Major film composers present new concert works for 14th American Composers Festival, “From Screen to Score”
ACF spotlights Hollywood’s biggest names: Elliot Goldenthal, James Horner, Howard Shore and John Williams
Pacific Symphony’s critically-acclaimed American Composers Festival (ACF) continues for the 14th year with “From Screen to Score: New Concert Music by Famous Film Composers”—who happen to be four of today’s biggest Hollywood heavy-hitters: John Williams (“Star Wars,” “Raiders of the Lost Ark,” “E.T., the Extra Terrestrial”), Howard Shore (“Lord of the Rings,” “The Hobbit,” “Hugo”), James Horner (“Titanic,” “Star Trek,” “Apollo 13”) and Elliot Goldenthal (“Alien 3,” “Batman Forever,” “Frida”). Together, these iconic composers boast 11 Oscars and countless billions of box-office dollars. They also hold the ironic position of simultaneously being the most-heard orchestral composers ever (the soundtrack for “Titanic” sold 30 million copies), yet their music is the least performed.
Once disregarded by the modernist school of composition, film music has without a doubt come into its own as a fully recognized art form. And this recognition is not just academic. Millions of filmgoers have been exposed to and enriched by orchestral music through the movies. But debates over the value of film music versus concert music or what constitutes “commercial,” “serious” or “artistic” rage on. It is this controversy that lies at the heart of this ACF, as these extraordinary, if not revolutionary, composers prove their mettle through not film music but symphonic concert works. Led by Music Director Carl St.Clair and curated by Richard Guerin, “From Screen to Score” takes place Thursday-Saturday, May 8-10, in the Renée and Henry Segerstrom Concert Hall; a preview talk with Alan Chapman begins at 7 p.m. (For a preview with Chapman, visit PacificSymphony. Tickets are $25-$99. For more information or to purchase tickets, call (714) 755-5799 or visit www.PacificSymphony.org.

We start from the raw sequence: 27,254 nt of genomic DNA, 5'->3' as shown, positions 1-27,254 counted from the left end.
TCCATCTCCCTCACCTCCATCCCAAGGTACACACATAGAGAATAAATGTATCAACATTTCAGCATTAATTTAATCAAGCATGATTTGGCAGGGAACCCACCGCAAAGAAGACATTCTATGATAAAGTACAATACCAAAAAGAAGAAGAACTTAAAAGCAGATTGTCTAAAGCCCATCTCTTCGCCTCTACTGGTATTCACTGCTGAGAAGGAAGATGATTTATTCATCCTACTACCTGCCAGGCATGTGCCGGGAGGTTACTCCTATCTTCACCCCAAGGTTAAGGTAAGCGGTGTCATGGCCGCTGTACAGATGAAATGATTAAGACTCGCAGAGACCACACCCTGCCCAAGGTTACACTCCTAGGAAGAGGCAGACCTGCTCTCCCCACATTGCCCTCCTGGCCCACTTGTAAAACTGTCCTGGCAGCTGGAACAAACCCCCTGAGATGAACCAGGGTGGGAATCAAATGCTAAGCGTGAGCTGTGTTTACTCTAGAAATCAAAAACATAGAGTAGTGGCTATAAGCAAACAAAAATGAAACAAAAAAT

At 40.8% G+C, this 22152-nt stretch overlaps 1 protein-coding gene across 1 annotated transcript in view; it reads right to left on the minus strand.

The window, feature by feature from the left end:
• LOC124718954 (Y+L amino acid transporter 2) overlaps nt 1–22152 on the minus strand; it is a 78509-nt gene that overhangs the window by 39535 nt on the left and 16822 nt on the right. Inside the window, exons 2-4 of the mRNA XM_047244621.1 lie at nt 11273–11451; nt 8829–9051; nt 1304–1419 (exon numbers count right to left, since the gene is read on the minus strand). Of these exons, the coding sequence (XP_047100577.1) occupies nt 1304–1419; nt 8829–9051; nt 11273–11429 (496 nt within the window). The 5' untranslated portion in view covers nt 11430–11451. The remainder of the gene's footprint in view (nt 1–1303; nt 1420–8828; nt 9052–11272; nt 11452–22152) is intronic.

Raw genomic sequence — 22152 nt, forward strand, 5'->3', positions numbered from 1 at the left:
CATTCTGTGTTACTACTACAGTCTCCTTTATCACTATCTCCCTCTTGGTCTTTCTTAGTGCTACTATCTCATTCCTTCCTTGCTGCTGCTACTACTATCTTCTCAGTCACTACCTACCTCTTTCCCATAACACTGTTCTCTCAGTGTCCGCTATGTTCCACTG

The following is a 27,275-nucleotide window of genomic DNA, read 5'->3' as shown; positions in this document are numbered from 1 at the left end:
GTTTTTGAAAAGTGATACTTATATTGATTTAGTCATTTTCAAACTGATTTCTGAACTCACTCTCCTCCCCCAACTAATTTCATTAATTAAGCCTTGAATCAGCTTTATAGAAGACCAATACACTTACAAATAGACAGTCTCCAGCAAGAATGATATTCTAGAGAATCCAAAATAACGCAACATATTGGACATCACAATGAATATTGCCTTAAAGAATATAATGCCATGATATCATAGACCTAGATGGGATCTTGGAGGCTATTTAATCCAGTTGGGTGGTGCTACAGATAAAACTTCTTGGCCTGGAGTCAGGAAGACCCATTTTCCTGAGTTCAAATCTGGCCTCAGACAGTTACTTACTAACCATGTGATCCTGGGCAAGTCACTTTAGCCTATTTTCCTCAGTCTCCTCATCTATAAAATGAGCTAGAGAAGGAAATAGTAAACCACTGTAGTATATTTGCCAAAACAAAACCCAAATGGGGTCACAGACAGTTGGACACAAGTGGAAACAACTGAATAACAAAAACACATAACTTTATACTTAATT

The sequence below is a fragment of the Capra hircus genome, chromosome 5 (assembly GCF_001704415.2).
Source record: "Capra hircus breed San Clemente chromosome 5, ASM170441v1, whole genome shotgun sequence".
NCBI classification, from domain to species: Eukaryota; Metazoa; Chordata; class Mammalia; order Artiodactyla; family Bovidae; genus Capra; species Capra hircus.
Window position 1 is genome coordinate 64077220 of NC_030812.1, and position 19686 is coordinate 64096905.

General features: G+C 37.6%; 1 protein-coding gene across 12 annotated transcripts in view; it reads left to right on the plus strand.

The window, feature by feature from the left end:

“It is always an exciting moment when great film composers have the opportunity to step out of the world of movies and can present their ‘non-movie music’ to a concert audience,” says Music Director Carl St.Clair. “Without a storyline, plot or incredible sound effects, they have the opportunity to explore larger and longer musical forms, which are not bound to the timing or script of a film. They are afforded a musical freedom, as this upcoming program will reflect, that results in incredibly exciting concert works. Hearing these pieces will allow everyone to experience their immense talents and abilities as great American composers.”
Keeping with the Symphony’s commitment to new work and fearless curiosity, the distinguished program spotlights film composers who also have relationships to the concert hall and concert pieces rather than film music. The artistic leap was in discovering what these composers chose to write away from arranging music around the context of a story told on film. The program, which features cellist Sophie Shao and includes some visual content, opens with John Williams’ “Tributes! For Seiji,” followed by Howard Shore’s “Mythic Gardens for Cello and Orchestra” and the concert premiere of James Horner’s “Flight.” It concludes with the world premiere of Elliott Goldenthal’s “Symphony in G-Sharp Minor.”
“To this day, hefty prejudice is levied against composers who are known as film composers,” says Guerin. “Bernard Herrmann always asserted that there was no such thing as a ‘film composer’ or ‘opera composer,’ there are only composers, period.”